“How very humbling this year has been ever since Marina decided this was my New Year’s Resolution.  Thanking God every step of the way for what a miracle this is turning into for our family.”

Feb. 18—“This is just amazing. God’s hand truly is in all this…For days now, when you go to the iTunes cookbooks page there sits the book cover (with your beautiful picture on the cover) interspersed with the likes of Martha Stewart, Mario Batali and Julia Child…God’s hands combined with the power of the Internet.”

Feb. 20—“Your beautiful cover now graces the first spot on the iTunes main cookbooks page and the first spot on the iTunes Regional & Ethnic Cookbooks page.  I couldn’t sleep tonight and thought I’d see where the book was and now I’m just sitting here in a dark and quiet house shaking (also wishing I could wake everyone…except it’s 3:02 a.m. in Alaska.)”

Clearly it’s too soon to write the ending to Demetra’s story of how she used the internet, her family’s recipes and her computer and cooking knowhow to help her family get over a rocky patch in the road.   But whatever the ultimate monetary rewards of “Demetra’s Kitchen”, its success so far has her looking for a hardback publisher.  And she’s now working hard on “Demetra’s Kitchen Volume 2”.

“I’m going to have to set myself a short deadline for Volume 2 and just bury myself in it” she wrote me.  “ Heck, my birthday is April 27th –why don’t we make that the official “upload to Smashwords” date.  I wrote the first one straight from my heart and out through my fingers (in a hurry).  Might as well try that again, right?”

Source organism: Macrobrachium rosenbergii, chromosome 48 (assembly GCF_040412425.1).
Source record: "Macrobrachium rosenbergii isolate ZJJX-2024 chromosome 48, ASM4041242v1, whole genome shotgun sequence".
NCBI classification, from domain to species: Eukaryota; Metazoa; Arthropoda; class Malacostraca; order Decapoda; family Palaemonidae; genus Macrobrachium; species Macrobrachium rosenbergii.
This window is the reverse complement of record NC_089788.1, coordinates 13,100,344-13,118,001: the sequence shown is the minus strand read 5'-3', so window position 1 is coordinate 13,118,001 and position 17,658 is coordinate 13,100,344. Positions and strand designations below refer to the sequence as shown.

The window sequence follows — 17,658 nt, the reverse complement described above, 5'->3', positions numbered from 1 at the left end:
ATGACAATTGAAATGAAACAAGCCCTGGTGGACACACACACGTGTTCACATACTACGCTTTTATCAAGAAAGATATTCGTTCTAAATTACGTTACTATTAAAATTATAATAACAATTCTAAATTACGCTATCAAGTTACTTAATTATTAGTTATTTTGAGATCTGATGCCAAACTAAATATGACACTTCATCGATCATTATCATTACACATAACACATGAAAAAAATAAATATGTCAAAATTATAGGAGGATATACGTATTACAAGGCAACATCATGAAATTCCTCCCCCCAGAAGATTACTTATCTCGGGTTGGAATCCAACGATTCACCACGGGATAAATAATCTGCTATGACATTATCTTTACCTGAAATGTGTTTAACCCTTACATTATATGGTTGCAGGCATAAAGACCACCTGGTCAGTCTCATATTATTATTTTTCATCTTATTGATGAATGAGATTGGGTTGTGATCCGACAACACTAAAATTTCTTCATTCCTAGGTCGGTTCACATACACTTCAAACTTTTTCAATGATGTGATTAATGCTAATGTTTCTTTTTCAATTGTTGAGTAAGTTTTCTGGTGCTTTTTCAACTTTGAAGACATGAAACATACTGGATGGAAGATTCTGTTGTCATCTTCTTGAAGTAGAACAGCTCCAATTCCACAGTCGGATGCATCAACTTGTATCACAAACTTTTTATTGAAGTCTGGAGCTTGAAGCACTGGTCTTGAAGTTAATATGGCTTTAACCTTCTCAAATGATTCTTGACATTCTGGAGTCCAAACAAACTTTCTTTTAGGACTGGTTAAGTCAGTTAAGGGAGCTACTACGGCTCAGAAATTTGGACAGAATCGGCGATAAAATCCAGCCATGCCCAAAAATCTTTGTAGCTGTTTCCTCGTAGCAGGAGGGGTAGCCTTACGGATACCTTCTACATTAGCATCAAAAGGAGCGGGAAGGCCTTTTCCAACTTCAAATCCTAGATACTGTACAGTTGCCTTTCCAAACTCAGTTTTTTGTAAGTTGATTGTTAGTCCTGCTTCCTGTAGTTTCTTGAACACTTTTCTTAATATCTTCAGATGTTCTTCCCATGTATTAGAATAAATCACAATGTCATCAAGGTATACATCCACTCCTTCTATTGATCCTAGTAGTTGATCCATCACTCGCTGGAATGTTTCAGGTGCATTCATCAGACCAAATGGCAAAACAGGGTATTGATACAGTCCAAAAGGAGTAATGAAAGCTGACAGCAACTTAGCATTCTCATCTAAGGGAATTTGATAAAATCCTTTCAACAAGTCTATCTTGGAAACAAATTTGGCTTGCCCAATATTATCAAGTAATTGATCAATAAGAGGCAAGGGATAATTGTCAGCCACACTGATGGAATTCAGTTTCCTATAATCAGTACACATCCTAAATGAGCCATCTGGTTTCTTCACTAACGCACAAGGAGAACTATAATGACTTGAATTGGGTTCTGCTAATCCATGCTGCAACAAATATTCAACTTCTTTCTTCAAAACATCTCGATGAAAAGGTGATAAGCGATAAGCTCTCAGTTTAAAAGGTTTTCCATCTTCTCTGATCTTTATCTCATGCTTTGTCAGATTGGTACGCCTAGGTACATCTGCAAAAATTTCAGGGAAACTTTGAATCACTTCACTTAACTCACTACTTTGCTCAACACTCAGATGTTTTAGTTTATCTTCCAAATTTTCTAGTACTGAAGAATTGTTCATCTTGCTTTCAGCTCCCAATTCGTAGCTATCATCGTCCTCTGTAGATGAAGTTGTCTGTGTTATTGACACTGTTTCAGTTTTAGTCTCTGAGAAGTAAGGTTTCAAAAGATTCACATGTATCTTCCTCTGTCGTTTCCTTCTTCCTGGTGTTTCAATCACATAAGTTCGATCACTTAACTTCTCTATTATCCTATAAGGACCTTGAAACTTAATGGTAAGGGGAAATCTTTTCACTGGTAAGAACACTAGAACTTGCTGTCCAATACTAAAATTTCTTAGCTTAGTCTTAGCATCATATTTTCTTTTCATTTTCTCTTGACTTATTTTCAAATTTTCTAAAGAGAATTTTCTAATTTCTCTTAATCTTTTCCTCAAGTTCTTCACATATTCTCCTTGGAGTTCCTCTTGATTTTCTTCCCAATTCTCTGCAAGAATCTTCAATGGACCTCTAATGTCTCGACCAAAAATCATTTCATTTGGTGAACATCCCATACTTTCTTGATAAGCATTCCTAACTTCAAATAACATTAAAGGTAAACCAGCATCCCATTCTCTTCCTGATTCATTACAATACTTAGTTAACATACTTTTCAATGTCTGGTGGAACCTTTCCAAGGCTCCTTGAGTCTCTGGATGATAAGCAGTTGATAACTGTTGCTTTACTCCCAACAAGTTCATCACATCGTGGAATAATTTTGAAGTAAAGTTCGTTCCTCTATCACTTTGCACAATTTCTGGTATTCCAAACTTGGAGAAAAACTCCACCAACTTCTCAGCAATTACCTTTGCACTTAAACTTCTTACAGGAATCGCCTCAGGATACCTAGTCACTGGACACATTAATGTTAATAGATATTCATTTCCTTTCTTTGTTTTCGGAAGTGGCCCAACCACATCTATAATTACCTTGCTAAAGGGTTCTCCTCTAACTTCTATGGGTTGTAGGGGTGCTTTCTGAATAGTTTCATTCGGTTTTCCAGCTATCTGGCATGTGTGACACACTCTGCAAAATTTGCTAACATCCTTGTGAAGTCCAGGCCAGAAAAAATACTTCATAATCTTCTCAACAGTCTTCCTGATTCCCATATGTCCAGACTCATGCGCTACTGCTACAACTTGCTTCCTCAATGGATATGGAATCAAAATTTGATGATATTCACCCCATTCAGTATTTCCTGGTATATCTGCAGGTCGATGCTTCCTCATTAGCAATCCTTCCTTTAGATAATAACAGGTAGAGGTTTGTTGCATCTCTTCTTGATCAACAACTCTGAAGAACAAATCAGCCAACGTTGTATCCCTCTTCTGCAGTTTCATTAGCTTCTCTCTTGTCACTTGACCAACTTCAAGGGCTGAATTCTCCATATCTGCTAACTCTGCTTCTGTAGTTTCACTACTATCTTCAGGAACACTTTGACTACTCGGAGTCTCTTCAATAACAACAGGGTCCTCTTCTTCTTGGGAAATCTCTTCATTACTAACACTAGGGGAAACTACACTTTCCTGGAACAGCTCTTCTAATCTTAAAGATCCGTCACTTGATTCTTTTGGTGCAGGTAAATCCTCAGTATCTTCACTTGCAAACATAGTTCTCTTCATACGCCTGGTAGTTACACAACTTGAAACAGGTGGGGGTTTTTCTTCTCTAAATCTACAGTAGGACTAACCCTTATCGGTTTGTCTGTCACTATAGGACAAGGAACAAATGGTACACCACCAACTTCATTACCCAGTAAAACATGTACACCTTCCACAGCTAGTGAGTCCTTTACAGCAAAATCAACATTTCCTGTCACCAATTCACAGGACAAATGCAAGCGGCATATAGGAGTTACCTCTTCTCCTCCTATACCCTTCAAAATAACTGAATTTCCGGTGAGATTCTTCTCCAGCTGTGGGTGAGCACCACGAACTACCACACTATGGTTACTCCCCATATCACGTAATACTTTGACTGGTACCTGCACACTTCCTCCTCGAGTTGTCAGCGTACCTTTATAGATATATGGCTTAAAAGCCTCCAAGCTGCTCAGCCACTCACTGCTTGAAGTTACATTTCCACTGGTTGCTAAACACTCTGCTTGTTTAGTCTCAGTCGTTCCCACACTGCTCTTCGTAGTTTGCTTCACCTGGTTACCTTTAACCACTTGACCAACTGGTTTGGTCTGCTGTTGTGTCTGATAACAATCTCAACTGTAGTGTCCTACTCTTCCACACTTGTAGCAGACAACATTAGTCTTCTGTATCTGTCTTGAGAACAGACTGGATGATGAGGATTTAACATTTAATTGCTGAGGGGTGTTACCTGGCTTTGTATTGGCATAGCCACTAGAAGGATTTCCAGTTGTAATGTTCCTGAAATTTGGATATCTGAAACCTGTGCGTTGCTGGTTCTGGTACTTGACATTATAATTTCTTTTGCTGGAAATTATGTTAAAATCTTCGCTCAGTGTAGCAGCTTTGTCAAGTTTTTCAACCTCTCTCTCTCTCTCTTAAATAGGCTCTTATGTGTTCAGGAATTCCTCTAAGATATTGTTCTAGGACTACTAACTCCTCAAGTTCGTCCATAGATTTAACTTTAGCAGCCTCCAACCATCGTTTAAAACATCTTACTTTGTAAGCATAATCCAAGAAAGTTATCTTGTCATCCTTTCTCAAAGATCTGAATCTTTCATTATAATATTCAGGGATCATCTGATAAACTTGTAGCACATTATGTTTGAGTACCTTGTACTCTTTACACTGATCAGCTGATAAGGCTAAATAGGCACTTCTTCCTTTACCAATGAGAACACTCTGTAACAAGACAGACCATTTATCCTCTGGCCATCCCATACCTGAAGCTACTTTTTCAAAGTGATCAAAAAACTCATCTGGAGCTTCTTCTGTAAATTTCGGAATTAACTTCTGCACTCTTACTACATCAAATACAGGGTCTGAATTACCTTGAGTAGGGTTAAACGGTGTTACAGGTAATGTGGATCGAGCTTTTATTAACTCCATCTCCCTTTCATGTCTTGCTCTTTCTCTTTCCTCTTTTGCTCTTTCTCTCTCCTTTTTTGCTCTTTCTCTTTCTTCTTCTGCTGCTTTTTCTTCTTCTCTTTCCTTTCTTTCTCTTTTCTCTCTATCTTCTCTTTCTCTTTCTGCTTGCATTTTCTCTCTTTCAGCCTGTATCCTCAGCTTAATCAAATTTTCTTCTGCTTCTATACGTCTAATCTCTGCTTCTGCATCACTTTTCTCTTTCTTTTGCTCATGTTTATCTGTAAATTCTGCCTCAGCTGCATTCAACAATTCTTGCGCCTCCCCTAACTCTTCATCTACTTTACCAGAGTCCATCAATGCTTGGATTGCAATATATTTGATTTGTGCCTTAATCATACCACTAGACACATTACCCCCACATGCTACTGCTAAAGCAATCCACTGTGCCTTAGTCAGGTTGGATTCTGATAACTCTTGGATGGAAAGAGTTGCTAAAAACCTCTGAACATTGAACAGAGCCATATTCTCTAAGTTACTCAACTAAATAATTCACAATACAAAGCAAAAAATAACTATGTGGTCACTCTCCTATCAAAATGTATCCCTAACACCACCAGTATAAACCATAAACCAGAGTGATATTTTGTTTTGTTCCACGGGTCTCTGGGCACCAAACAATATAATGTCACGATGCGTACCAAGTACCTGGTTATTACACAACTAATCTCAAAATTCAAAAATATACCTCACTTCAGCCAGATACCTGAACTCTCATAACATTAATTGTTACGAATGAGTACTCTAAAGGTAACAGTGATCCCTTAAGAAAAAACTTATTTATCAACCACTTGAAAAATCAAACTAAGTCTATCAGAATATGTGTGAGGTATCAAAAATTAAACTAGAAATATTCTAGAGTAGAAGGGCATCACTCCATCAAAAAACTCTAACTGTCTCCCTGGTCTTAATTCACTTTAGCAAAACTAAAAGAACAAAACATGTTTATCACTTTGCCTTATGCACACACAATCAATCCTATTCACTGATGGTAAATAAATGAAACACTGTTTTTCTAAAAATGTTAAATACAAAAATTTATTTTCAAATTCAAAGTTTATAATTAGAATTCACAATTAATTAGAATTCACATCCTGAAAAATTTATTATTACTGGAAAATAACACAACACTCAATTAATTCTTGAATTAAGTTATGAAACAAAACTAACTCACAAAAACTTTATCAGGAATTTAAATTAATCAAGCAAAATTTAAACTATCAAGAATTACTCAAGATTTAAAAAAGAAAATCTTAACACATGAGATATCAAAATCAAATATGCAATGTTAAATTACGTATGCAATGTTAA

Monday, March 19, 2012

Found Art – The Murals of the Mission District, San Francisco




Art is all around if we only keep our eyes open to see it.  So I’m going to try every week to have a post about “Found Art”, sharing some of the beautiful things I encounter, often just walking down the street, like an unexpected gift.
 Marina in front of a mural  including Frieda Kahlo
When I was in San Francisco last year, daughter Marina took me on an impromptu tour of some of the wall murals of her neighborhood—the Mission District.  They are truly astonishing.  Unlike the murals of the Wynwood Walls district in Miami, which are created by established artists like Shepard Fairey, who command huge prices for their work, the Mission Murals are done by “real people” who actually live in the neighborhood.  The best thing about these murals is that they are filled with pride in the culture of the community, and they empower the children of the Mission, reminding them of what their heroes have achieved and emphasizing that their culture, traditions, religion and rituals are important.
Guadalupe & Victory
 If you go to San Francisco, be sure to tour the Mission Murals.  It’s impossible to see them all, but inexpensive tours are given every Saturday and Sunday .  All the information is at the Precita Eyes Mural Arts & Visitors Center, 2981 -24th Street, San Francisco, phone 415-285-2287, or on their website: www.precitaeyes.org. 
 Cesar Chavez & Mariarchi musicians

Malcolm X on the right


An unfinished mural in the making

Thursday, March 15, 2012

Baby's Earrings: To Pierce or Not to Pierce

In Minnesota where I grew up, piercing your infant daughter's ears so she could wear earrings was considered tatamount to child abuse.  In fact I didn't get my ears pierced till I was in my 40's.

But daughter Eleni and her (Nicaraguan) husband Emilio and their baby daughter Amalía live in the Latin country of Miami, FL, where  Latino parents insist on a baby girl's ears being pierced immediately and if the pediatrician refuses (as Eleni's female pediatrician did for several years) the parents might try doing the operation themselves.  So Eleni's doctor buckled under and now schedules a "day of beauty" for little girls who are at least three months old.